• The willingness of the patient to cooperate
  • Whether a custom fabricated tray is being used – a one-size-fits-all impression tray might not give the exact fit needed.
  • The amount of saliva in the mouth which may or may not distort the impression.
  • The skill of the dentist taking the impression.

Even if everything aligns (which is often very doubtful) the end result still won’t be as accurate as a 3d scanner taking images for CEREC crowns.

The impression taking aspect is only the first step – then there’s the modelling process.

Unlike a CEREC crown, traditional lab-fabricated crowns are first made using a powder and water mix. This is combined together and poured into the impression mould and creates a stone-like cast. In most cases, there will be a variance in the mix. This can cause problems when it comes to replicating bite accuracy of the patient’s jaws and teeth.

If that isn’t enough, the technician has to then melt hot wax onto the newly made cast of the model to create the new crown/crowns. Again, results may vary depending upon the pouring skills of the individual creating the crown.

As you can see there are so many processes that can and do go wrong.

What about CEREC crowns?

CEREC crowns are made in such a way that they eliminate any potential flaws. Scans are accurate to within one-tenth of a millimetre and from there, images are simply fed into a computer program and the CEREC crown is replicated exactly in as little as 5 minutes. The human element of the making/manufacturing process has now been removed.

Because CEREC crowns and the technology behind them are unbelievably accurate, the crown normally needs zero adjustments. This is perfect for those patients needing multiple crowns where there really is no room for error. 

So now you know how CEREC crowns are made, the question is – are they suitable for you?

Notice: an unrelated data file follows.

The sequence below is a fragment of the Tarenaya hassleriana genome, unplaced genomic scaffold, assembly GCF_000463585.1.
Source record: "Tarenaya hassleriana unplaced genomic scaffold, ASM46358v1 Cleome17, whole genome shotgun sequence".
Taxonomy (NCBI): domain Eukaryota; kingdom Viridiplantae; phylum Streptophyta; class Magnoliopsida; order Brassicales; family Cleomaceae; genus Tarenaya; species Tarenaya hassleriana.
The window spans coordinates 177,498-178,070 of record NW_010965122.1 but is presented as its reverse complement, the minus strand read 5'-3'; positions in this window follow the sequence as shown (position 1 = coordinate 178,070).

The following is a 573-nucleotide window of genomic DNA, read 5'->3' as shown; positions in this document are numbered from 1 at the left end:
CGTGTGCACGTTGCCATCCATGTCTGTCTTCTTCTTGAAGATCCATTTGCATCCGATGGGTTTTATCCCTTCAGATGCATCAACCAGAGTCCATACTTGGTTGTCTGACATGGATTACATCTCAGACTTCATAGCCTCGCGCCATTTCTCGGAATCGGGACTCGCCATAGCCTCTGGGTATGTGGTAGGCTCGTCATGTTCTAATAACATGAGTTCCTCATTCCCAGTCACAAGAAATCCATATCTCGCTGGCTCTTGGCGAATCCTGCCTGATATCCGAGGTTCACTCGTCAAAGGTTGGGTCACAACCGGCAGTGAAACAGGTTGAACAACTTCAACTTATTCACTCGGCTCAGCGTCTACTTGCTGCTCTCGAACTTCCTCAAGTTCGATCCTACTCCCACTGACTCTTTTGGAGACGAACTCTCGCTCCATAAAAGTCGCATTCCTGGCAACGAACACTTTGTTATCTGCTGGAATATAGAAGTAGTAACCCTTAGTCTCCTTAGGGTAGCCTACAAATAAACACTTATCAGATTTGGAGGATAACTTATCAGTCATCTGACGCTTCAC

The truth is that different situations may require different types of crowns and as such, a CEREC crown may not be ideal for every situation. Despite the fact that CEREC crowns are milled from ceramic which is then baked in the oven, other crown materials such as

  • All metal
  • Porcelain-fused-to-metal (PFM)
  • Porcelain
  • Resin

…may be better suited to an individual’s circumstances.

For example, all-metal crowns are long-lasting and less likely to fracture or chip. They are often used when the crown position is out of the immediate smile line as they are made from gold alloy, nickel, chromium or palladium, but unfortunately, they are all very visible in the mouth so they lack tremendously in aesthetics.

Ceramic CEREC crowns, on the other hand, are far more lifelike and are ideal for protecting teeth located within the smile line; but although designs are getting better, they aren’t yet as durable as many all-metal varieties. That said because a CEREC crown is primarily placed in the smile line, more often than not, they don’t need to be.

So there you have it… Now you know everything you need to know about CEREC crowns and how a CEREC crown works – isn’t it about time you talked to No Gaps Dental?

We’re a multi-location dental group who pride ourselves on offering convenient and affordable modern dentistry. Call us on 02 8007 6727 or visit us online to book a consultation at a clinic of your choosing.